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    • Come to think of it, the strongest community I can remember was in married student housing at college. The apartments formed a ring around playgrounds for the kids and the parents came out to tend them. We were all poor, around the same age, with the same struggles (passing our classes). The rich in Silicon Valley often choose neighborhoods in the hills set back in the trees to get privacy. They may get loneliness as part of a package deal.

      There are some fascinating studies about the design of public spaces and sense of community.

      It's from here:

    • Another thing that comes to mind is the lack of front porches. If there were more front porches for folks as places for people to relax and chat with neighbors I think there would be more conversations started.

      A director I used to work for lived at the end of a cul de sac where, in the summertime, everyone brought out a lawn chair and chatted away while the kids played. I think there needs to be a space for community that’s not as intimate as the inside of your home. That’s probably a contributing reason why, per @Chris ‘s article, people who lived near a park felt a greater sense of community.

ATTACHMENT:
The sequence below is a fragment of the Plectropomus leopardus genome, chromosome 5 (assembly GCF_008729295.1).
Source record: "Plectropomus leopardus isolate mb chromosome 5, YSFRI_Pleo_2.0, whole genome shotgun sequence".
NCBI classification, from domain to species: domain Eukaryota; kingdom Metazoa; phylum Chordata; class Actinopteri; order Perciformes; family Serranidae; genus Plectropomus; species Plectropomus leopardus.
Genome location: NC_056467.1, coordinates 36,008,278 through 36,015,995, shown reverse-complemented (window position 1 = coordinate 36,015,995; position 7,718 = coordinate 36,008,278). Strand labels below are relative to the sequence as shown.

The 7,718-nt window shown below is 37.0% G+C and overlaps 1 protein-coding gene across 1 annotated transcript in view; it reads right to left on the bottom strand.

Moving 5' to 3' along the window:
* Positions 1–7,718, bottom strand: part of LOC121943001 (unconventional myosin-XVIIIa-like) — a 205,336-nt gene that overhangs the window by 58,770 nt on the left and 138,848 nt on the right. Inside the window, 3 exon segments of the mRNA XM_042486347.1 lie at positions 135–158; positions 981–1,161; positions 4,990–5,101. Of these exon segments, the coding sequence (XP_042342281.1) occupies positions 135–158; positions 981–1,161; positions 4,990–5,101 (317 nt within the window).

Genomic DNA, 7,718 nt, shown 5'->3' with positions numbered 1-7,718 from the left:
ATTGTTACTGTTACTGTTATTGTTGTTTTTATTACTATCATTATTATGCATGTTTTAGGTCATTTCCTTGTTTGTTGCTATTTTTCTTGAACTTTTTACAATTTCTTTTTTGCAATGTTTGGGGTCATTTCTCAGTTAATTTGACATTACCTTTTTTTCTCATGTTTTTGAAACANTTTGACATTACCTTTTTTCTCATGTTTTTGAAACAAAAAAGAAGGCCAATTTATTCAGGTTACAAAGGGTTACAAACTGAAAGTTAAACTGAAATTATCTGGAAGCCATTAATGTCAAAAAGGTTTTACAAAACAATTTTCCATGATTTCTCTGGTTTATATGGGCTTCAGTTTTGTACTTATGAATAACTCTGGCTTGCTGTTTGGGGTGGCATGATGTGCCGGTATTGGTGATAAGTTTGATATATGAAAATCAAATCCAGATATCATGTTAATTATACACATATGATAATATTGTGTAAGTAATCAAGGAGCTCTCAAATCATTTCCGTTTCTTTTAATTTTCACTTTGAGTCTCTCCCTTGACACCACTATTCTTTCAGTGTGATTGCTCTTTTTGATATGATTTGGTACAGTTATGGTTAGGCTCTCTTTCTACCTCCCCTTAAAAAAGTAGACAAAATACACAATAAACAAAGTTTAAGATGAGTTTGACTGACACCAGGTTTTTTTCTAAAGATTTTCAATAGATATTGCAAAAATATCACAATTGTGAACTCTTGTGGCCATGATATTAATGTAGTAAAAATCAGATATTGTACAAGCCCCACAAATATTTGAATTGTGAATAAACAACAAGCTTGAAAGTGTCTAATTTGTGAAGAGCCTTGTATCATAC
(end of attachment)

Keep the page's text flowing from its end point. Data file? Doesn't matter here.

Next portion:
Sadly, when the director moved into a more affluent neighborhood, they gained a beautiful big house but lost that sense of community.

    • I read the book you mention here, In the Neighborhood, and found it so fascinating. Thanks so much for posting about it. I am not sure as a female with no good excuse (he had journalism) that I would dare to ask to spend a night in someone's home or receive a positive reply. There was an interesting article online about how being a female in society means we are not as likely to be so outgoing as males, we have to be more cautious in some situations. And I do feel that there is definitely some truth to that.